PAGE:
Neonatal/Baby Unit

After an intensive week of training our new nurses, the new Kitovu Hospital Baby Unit finally opened in January 2013.  And the word seems to have spread amongst the baby community of Masaka, as they have been keeping our nurses very busy!

Brigitte and the Nurse working on a Neonatal Baby

The Baby Unit is a clean, self-contained unit, which is kept at a warm temperature.  We currently have 5 dedicated nurses trained specifically in the care of newborn babies, but hope to expand our staff as demand increases.  We have one modern functioning incubator, but when babies are first admitted, they usually spend some time under our radiant warmers.

Saving a newly Born child is part of our commitment to the healing missionOur nurses have a number of different roles, including offering a full physical check to each baby born in the hospital, before discharge, supporting new mothers in areas such as breastfeeding, identifying sick babies on the maternity ward with a twice daily “ward look”, and caring for babies on the Baby Unit, as well as helping with the resuscitation of “high risk” babies.

A new baby unit at Kitovu

Once premature babies have been stabilised and are no longer dependent on iv dextrose, they are moved into the nearby Kangaroo Care room, where their mothers will take over the role of warming them “skin-to-skin”, a life-saving and yet very simple intervention!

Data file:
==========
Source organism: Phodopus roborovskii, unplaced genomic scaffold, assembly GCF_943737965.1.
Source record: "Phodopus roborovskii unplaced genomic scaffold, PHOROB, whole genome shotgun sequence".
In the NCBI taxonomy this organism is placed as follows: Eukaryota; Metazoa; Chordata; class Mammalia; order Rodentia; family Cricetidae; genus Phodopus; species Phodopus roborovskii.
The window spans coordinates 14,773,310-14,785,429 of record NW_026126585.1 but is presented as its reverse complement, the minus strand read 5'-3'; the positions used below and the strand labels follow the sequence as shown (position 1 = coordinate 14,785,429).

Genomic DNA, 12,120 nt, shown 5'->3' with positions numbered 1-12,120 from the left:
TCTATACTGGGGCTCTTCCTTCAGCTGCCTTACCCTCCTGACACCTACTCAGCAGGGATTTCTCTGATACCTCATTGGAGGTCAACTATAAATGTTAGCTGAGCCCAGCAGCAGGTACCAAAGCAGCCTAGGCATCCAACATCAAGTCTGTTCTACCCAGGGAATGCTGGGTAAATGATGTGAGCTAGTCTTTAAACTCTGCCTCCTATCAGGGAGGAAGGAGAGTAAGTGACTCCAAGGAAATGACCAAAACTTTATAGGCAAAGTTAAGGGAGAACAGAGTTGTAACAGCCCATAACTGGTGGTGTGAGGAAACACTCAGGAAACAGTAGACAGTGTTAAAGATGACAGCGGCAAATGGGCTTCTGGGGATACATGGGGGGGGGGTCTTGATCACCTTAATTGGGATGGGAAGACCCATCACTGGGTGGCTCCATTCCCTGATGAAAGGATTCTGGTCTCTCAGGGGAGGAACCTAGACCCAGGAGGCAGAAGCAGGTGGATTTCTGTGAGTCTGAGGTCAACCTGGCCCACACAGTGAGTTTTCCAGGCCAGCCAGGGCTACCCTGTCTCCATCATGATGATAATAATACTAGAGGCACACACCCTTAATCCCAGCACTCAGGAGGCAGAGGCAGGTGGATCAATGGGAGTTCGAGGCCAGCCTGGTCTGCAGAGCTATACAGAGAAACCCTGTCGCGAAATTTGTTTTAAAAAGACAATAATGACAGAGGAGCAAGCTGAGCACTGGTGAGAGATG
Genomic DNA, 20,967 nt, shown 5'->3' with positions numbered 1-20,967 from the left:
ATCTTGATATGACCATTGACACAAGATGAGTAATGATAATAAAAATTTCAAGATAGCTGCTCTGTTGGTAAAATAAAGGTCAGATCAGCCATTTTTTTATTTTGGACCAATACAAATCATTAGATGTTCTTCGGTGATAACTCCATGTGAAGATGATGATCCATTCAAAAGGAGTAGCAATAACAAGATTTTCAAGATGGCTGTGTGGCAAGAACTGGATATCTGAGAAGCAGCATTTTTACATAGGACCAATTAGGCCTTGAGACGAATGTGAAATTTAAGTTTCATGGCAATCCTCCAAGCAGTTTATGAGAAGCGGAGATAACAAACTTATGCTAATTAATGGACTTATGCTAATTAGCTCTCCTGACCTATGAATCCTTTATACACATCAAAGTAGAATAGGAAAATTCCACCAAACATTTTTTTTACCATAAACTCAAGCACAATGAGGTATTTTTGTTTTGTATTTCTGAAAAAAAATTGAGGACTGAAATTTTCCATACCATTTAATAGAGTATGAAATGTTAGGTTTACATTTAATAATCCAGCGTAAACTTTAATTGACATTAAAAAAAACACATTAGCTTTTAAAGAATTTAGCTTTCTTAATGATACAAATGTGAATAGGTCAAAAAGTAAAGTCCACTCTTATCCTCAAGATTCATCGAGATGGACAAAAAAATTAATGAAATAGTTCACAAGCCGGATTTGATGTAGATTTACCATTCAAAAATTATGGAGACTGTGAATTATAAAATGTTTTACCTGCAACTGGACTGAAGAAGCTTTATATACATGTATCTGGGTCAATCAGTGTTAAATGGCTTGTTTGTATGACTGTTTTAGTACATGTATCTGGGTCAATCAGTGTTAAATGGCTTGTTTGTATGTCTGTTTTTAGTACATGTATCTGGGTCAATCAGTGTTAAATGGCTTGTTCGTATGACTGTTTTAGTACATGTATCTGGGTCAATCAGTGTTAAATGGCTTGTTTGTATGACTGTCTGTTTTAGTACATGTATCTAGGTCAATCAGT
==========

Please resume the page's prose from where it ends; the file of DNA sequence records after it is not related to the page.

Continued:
embrace baby with maama

We have also recently started a new partnership with Embrace (a California-based charity), who have provided us with “baby sleeping bags” (a clever alternative to incubators, which doesn’t rely on a continuous power source).

triplets for websiteIn addition, kind donations have recently enabled us to buy an inverter for the Baby Unit, allowing us to provide warmth and oxygen for babies even when the power is off.

Baby checks for websiteNewborn deaths are common in Masaka, and in Uganda in general, but we hope to see our neonatal death rates reduce significantly with the opening of this Unit, and see more babies going home with their proud mothers.


We’ll keep you posted on progress – it’s a busy but joyful time right now.  Please do pray for further funding, though.  We are only about halfway towards recruiting the necessary number of regular donors that we need to ensure that the Unit can continue, and since we hope to expand our Unit shortly, that will bring new funding challenges.

If you, or anyone you know, has a real heart for sick or tiny babies, then please do get in touch, so that we can tell you how YOU can help!

Contact us at:


The struggle to save life is in our hands